(A. P. de Candolle) A. C. I. Corda
SORI (sr) in blistery swellings or galls of a different size, formed on infected stems, leaves, or inflorescences. When young, the swellings or galls are covered by a thin, pale greenish to greyish-silvery, smooth membrane that later becomes brown, ruptures, and exposes the medium to dark brown spore conglomeration.
SPORES (s) globose to subglobose, ovoid, rarely irregular, pale oliviaceous brown, 7-11 x 7-13 µm, with a wall ca. 0.5 µm thick, ornamented with fine spines.
GERMINATION. Spores germinate by formation of a four-celled basidium, laterally and terminally bearing basidiospores.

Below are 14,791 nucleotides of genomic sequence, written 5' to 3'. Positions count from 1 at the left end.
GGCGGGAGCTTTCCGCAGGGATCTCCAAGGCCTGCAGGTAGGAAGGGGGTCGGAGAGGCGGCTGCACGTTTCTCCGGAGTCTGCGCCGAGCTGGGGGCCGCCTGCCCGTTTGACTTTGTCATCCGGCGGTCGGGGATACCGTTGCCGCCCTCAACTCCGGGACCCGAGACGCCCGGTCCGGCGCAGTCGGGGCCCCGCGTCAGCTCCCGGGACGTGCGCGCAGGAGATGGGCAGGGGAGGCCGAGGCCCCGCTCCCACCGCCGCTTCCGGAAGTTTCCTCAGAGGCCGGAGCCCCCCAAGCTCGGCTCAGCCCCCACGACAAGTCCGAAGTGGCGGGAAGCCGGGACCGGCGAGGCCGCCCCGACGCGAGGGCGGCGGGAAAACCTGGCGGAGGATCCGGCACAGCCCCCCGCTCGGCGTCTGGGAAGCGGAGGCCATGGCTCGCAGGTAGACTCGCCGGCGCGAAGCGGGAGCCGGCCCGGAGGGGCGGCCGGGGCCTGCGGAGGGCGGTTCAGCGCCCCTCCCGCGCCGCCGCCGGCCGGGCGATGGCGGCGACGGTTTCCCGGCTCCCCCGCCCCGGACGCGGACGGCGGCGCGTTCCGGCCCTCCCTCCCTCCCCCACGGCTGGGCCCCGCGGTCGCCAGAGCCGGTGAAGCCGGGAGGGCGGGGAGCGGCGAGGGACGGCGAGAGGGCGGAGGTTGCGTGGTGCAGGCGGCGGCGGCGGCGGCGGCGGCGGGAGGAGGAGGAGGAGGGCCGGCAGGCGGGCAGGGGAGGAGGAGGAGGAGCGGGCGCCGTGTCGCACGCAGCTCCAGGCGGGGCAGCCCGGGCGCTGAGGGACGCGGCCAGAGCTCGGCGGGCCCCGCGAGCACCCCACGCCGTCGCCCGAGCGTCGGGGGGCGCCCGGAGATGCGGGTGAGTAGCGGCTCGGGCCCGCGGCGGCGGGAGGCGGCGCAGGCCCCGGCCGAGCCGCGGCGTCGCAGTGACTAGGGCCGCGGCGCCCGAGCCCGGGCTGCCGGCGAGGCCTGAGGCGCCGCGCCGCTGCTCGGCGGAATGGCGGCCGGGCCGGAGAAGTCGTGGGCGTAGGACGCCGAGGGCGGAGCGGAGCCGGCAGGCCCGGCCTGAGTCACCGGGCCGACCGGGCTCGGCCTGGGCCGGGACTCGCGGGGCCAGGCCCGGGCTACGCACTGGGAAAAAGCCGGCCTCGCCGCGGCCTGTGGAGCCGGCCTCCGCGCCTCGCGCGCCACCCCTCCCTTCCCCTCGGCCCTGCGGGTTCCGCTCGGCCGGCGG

The basidiospores germinate and penetrate the plant host directly. All young meristematic tissues are susceptible. A limited amount of haploid hyphae develop after infection. However, after conjugation of compatible haploid hyphae, only the dikaryotic, secondary hyphae continue the infection which terminates in the production of spores (Barnes 1979).
PLANT HOST AND DISTRIBUTION. Ustilago maydis affects different plant species of the genera Euchlaena and Zea (Poaceae; Vanky 1994).
The fungus occurs world-wide (Vanky 1994).
NOTES. Ustilago maydis is uniquely adapted to exist as a saprotroph. Its spores persist in the soils and refuse.
Barnes E. H. 1979. Atlas and manual of plant pathology. Plenum Press. New York and London.
Vanky K. 1994. European smut fungi. Gustav Fischer Verlag. Stuttgard-Jena-New York, 570 pp.